Thailand’s Office of the Attorney General and USAID Launch Rapid Reference Guide to Help Prosecutors Fight Wildlife Crime

BANGKOK, March 20, 2019 – Thailand’s Office of the Attorney General and the U.S. Agency for International Development (USAID) launched the Rapid Reference Guide on Applicable Offences to Trafficking of Critically Endangered Species in Thailand, a tool to help investigators and prosecutors navigate existing legislation to more effectively build strong cases resulting in successful prosecution of wildlife criminals.

"There is a common misconception that we need to fight wildlife crime with wildlife related laws, but this new guide opens the doors to an expanded approach with the possibility of applying a much wider legal framework to bring wildlife criminals to justice,” said Dr. Chatchom Akapin, Director General of the International Affairs Department within Thailand’s  Office of the Attorney General. “It’s a practical, easy-to-use Guide that I am sure will be a great resource for prosecutors and the wider law enforcement community. I look forward to the great results it will achieve.”

In Thailand, considered one of the main destination countries for illegal wildlife products, there is a wide range of domestic legislation that could be applied to the prosecution of wildlife crimes, and depending on the offence identified, each case will require different types of evidence to be collected. Direct communication between prosecutors and police has also been limited for cases involving critically endangered and species identified under the Convention on International Trade in Endangered Species of Wild Fauna and Flora (CITES).

The Rapid Reference Guide succinctly outlines all laws directly or indirectly related to wildlife protection and wildlife crime, explains what evidence is required, and provides guidance on the early consultation between investigators and prosecutors.

The illegal wildlife trade is estimated at over $20 billion a year, and wildlife crime is the fourth most lucrative global crime in the world after drugs, trafficking in persons and illegal smuggling of weapons.

Due to its strategic location in Southeast Asia, Thailand has become a major transit hub for illegal wildlife products. Criminal syndicates make use of the country’s well-developed transport infrastructure to move illicit goods into nearby consumer countries such as China and Vietnam. Many shipments of rhino horn, elephant ivory and pangolin carcasses and scales have been seized in Thailand, especially at the Bangkok Suvarnabhumi International Airport. While these high-profile seizures are to be commended, the criminals involved often walk away unpunished.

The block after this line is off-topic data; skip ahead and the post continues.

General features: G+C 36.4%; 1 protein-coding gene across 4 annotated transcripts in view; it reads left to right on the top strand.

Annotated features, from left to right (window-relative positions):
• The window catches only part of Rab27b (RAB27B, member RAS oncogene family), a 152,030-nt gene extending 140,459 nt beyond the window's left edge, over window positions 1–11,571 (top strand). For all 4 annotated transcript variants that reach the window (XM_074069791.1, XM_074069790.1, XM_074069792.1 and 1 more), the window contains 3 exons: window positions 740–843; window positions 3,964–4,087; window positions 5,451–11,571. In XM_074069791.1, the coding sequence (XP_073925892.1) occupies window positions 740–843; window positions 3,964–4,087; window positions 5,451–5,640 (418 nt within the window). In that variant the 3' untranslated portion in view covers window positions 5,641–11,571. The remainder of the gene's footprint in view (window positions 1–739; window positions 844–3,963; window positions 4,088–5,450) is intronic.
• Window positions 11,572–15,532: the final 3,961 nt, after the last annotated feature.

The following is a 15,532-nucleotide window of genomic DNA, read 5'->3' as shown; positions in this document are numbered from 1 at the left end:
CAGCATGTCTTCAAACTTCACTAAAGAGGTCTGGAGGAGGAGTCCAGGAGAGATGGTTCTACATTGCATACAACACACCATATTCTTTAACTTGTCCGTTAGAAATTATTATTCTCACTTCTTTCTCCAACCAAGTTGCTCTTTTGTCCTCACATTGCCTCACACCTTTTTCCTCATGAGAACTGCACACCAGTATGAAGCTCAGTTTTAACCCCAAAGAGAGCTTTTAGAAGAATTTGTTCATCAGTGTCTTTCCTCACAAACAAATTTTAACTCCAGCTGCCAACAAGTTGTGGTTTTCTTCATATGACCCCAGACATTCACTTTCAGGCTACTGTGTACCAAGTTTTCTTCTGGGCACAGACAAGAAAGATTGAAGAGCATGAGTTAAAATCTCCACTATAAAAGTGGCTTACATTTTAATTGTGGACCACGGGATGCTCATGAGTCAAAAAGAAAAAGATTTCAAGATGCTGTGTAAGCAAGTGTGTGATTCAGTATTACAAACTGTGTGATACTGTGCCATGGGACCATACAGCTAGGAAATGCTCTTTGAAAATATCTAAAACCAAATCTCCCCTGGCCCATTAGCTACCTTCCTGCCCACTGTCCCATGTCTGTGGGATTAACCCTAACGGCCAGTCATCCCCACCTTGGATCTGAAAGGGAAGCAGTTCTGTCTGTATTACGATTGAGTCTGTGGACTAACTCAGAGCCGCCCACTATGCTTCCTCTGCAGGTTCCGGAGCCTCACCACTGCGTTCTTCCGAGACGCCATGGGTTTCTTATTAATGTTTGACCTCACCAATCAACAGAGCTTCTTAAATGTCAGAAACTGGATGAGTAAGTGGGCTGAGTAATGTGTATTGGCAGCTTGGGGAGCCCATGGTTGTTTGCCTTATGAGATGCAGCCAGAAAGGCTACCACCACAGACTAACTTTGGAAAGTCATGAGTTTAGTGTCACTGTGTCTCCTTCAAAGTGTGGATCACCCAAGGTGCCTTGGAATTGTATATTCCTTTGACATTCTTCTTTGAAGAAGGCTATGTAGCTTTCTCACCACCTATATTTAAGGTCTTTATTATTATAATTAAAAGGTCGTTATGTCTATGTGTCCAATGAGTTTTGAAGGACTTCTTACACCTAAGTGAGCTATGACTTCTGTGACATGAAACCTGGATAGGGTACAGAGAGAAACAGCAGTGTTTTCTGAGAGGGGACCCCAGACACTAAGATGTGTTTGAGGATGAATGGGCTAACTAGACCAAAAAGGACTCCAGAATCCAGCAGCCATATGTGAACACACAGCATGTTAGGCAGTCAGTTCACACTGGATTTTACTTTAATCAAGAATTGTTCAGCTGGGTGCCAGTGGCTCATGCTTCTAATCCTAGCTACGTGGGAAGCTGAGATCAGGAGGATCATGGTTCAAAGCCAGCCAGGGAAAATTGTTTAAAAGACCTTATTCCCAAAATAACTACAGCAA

The official launch of the Rapid Reference Guide included presentations on the guide, followed by in-depth working sessions covering topics such as the challenges in charging and prosecuting trafficking cases, measures to boost interagency cooperation, managing bail applications and a discussion around sentencing considerations.

The USAID Wildlife Asia project is currently exploring the possibility of developing similar guides for use in Cambodia, Laos and Vietnam over the next two years.


Launch of the Rapid Reference Guide in Bangkok. Photo: Dararat Weerapong/USAID Wildlife Asia


See more photos from the launch here.


About the Office of the Attorney General, Thailand

The Office of the Attorney General (OAG) is the main authority responsible for conducting prosecutions and trials in Thailand. It is an independent agency, responding directly to the Prime Minister. The OAG has four main authorities and functions, namely: criminal justice administration; safeguarding of national interests; civil rights protection, including legal aid provision; and international cooperation in criminal matters. Organizationally, the OAG is divided into two main areas: the central offices in Bangkok and the regional offices in the provinces. Both the central and regional offices have a mandate to prosecute environmental crimes, including wildlife crimes committed within their jurisdictions.

About USAID Wildlife Asia

USAID Wildlife Asia works to address wildlife trafficking as a transnational crime. The project aims to reduce consumer demand for wildlife parts and products, strengthen law enforcement, enhance legal and political commitment, and support regional collaboration to reduce wildlife crime in Southeast Asia, particularly in Cambodia, Laos, Thailand, Vietnam and China. USAID Wildlife Asia focuses on four species: elephant, rhinoceros, tiger and pangolin. For more information, please visit